set root¼outgroup;
outgroup [the name of the out-group taxon that will be
used as the root]/only;
gettrees file¼[the elected name1];
contree all/majrule¼yes treefile¼[the elected
Note that square brackets make a command invisible to
PAUP*. The commands listed will result in the production of most parsimonious trees (saved to the elected
file) plus a strict consensus and a majority rule tree
compiled from the most parsimonious trees (saved to
another elected file). The elected names should be
inserted as indicated above (minus the square brack-
Bootstrap and jack-knife analyses resample the original data
set used for phylogenetic inference, and rerun analyses.
Thus, the trees obtained may not be as good an estimate of
phylogeny as the original trees obtained. Therefore, support
values obtained should be manually superimposed on
appropriate nodes of parsimony or ML trees.
(i) To obtain bootstrap and jack-knife values open the
NEXUS file that was used to make the original tree in
PAUP* and ‘execute’ it.
(ii) Select the bootstrap or jack-knife option under the
analysis menu. Enter ‘500 replicates’ for each analysis,
with ‘50%’ deletion for jack-knife (see Farris et al. (1996)
and Felsenstein (2004) for a discussion of this).
(iii) Run the parsimony analysis by repeating steps (ii)–(vii)
above, selecting ‘print bootstrap consensus’ at the last
stage. The topology of the trees may differ from the
original tree. Manually transfer the bootstrap or jackknife percentages across from their respective trees to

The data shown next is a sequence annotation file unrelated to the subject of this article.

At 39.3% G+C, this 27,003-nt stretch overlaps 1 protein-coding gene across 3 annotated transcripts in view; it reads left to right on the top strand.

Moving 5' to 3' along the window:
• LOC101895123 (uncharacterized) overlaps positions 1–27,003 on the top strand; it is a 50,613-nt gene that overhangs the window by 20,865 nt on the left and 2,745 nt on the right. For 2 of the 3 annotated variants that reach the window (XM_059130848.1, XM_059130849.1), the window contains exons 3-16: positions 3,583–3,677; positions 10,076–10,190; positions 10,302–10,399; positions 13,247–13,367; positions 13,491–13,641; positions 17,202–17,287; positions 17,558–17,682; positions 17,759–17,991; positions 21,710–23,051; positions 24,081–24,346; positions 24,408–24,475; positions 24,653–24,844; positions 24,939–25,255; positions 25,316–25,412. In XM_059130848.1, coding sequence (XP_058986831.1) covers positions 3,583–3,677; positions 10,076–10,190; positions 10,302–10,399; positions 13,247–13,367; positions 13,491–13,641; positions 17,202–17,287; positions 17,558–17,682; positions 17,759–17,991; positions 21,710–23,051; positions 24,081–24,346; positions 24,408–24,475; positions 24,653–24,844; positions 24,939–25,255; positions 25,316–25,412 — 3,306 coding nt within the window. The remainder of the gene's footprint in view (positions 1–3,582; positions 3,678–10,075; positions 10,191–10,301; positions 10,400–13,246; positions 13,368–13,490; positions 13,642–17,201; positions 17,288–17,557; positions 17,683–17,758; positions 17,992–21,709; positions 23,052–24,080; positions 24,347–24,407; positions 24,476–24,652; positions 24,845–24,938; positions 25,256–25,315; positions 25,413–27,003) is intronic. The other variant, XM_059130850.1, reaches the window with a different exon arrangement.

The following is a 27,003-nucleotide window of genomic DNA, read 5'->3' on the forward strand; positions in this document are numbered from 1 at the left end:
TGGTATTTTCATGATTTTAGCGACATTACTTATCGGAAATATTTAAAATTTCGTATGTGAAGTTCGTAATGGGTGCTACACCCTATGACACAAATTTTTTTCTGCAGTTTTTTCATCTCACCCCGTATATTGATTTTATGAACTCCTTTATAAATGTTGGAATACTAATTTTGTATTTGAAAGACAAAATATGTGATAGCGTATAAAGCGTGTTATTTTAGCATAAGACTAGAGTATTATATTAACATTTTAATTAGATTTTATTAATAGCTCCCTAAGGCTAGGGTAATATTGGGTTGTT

those clades which are also present in the original tree.
(i) To perform a bootstrap analysis with equivalent search
parameters to those specified for Macintosh users,
open the NEXUS file from within PAUP* in the ‘edit’
mode, scroll to the end of the data matrix and type the
following commands after ‘End;’:
begin paup;
set maxtrees¼100 increase¼auto;
bootstrap nreps¼500 conlevel¼50 treefile¼[the
elected name3] keepall¼yes cutoffpct¼50/
start¼stepwise addseq¼random nreps¼1000
savereps¼yes nchuck¼2 chuckscore¼5
ª 2006 The Authors
Journal compilation ª 2006 Blackwell Publishing Ltd, The Plant Journal, (2006), 45, 561–572
570 C. Jill Harrison and Jane A. Langdale
savetrees file¼[the elected name3];
set root¼outgroup;
outgroup [one of the outgroup taxon names]/only;
Note that the elected name should be different from
those used in the original analysis. Select ‘execute’
under the file menu to run the analysis.
(ii) To perform a jack-knife analysis with equivalent search
parameters to those specified for Macintosh users,
open the original NEXUS file as above and type the
following commands at the end of the file:
begin paup;
set maxtrees¼100 increase¼auto;
jackknife pctdelete¼50 nreps¼500 conlevel¼50
treefile¼[the elected name4] keepall¼yes
cutoffpct¼50 grpfreq¼yes/start¼stepwise
addseq¼random nreps¼1000 savereps¼yes
nchuck¼2 chuckscore¼5 dstatus¼none;
set root¼outgroup;
outgroup [one of the outgroup taxon names]/only;
savetrees file¼[the elected name4];
Again, the elected name should be different from those
used previously. Select ‘execute’ under the file menu to
run the analysis.
(iii) The display window will show statistical support for
nodes of the trees. The topology of the trees may differ